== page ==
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Regulation: the key to FS Innovation?

Picture the scene - the telephone rings as you close the front door, and you rush to answer it, only to be greeted by a recorded message uttering the immortal words in flat, dreary tones: “Have you been missold PPI in the last 12 months?”. It’s a situation we’re all familiar with and since the Financial Services Authority (FSA) decided to fine a number of high-profile companies for mis-selling Payment Protection Insurance (PPI) several years ago, it seems like an issue that’s never been far from the public consciousness.

Whether it’s through recorded telephone messages or convoluted television adverts, PPI seems to have become a part of the fabric of our everyday lives. By May 2008, 20 million PPI policies existed in the UK alone - a figure that was estimated to increased by as much as seven million per year, in the years that immediately followed. However, surveys also showed that some 40 per cent of PPI policyholders claimed that they were unaware that they even had a policy in in place. This is primarily because customers had been incorrectly profiled, targeted and sold the policy by banks.

But has this also had wider implications beyond customers, and for the industry at large? Today, of course, major banks have set billions aside to compensate customers who have been mis-sold PPI. Despite this, the biggest impact this and other similar scandals have had, could be that it has opened the door for FS companies to innovation.

Historically, financial services companies have erred on the side of extreme conservatism and caution when it comes to embracing new, innovative IT services. In an industry where security and trust are the watchwords, newer technologies such as cloud computing and mobile have been largely eschewed, primarily because of concerns over security and cost. Fast forward ten years or so, and these same companies are falling over themselves to embrace innovation. So what’s changed?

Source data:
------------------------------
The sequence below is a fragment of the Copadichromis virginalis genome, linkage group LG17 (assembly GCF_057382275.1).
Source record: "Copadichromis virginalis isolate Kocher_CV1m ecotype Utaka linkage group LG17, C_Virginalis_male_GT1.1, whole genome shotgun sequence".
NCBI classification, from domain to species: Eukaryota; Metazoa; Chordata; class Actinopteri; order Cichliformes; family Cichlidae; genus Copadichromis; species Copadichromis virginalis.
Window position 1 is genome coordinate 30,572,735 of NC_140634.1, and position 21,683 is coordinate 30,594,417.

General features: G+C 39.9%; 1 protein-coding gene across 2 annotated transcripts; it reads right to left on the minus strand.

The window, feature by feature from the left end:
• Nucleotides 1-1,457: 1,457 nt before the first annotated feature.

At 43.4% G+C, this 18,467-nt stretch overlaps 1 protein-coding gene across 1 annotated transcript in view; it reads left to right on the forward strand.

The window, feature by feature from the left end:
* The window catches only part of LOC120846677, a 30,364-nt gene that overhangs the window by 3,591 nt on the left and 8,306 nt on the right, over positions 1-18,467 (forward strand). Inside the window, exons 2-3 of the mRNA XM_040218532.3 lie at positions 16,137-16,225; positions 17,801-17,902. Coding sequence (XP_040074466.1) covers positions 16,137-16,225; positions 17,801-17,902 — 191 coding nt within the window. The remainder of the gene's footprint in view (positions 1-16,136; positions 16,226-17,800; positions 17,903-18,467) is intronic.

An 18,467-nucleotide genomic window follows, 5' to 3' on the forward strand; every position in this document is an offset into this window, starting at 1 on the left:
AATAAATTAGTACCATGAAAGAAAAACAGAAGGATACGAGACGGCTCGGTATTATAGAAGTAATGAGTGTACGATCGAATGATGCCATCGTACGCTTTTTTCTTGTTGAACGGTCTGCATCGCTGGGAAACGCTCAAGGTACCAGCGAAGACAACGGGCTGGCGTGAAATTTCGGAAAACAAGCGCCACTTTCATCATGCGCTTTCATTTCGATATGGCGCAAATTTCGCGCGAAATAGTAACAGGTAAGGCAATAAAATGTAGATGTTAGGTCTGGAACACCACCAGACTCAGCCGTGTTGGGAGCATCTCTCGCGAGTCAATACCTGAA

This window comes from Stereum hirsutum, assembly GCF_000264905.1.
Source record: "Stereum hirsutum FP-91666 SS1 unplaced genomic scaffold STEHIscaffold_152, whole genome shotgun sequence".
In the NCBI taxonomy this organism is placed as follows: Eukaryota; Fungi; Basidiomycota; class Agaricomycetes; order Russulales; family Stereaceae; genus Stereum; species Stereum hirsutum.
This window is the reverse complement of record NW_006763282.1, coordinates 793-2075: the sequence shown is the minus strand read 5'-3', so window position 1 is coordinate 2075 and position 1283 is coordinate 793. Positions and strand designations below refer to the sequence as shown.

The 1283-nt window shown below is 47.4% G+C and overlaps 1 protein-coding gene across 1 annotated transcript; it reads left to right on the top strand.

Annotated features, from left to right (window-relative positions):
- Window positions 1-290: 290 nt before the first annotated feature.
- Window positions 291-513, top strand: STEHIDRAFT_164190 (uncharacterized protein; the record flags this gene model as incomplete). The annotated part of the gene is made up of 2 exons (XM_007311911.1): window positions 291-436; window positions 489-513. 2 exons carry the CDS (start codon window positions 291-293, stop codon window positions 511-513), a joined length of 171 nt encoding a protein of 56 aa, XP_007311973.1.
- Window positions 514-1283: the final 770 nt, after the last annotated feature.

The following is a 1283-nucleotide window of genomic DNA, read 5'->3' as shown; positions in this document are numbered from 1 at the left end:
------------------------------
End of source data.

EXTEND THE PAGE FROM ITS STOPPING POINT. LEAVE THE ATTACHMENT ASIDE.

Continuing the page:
There’s no doubt that the biggest shift has come in the way financial services companies are regulated. The PPI scandals, and others like it, have forced the hands of the authorities who, eager to avoid similar problems have proposed new data protection reforms which all companies must adhere to with the aim of restricting customer profiling. Interestingly, a study conducted earlier this year by the Information Commissioner’s Office found that of 506 UK businesses surveyed, not one was able to accurately describe the proposed reforms.

This means that many in the industry took a belt and braces approach to the problem, by ensuring that teams of third party experts were brought in with a view to regulatory adherence. Whether it’s to produce the detailed reports required by regulators, or to provide simple process management, financial services companies have finally learnt that IT innovation can provide much needed value. As a result, we’ve seen a significant increase in the number of IT outsourcing enagegements in the industry, as well as the number of banks and insurance companies looking to embrace IT innovation. 

Of course, there are a number of other factors also at play here. Increased demand for mobile solutions, demanded by generation Y, as well as an increased willingness from those within the financial services sector to turn to outsourcing specialists in order to try to extract greater efficiencies from legacy IT systems have also played a part. However, it’s also no exaggeration to say that the very reason that these organisations have become so open to exploring these options is that they found themselves caught between a rock and a hard place due to regulatory pressures.

If PPI scandals took a terrible toll in defrauding millions, then it should also be remembered that they are also, indirectly, the reason that many banks have been able to bring new, value-added services to customers. Fast internet banking, mobile bank transfers and payments and similar services have all been introduced as an indirect consequence. It’s been a long road, wih many lessons learnt along the way, but one question remains. Has it really made all of those nuisance PPI recorded calls and bothersome television adverts worthwhile? I’ll let you decide!

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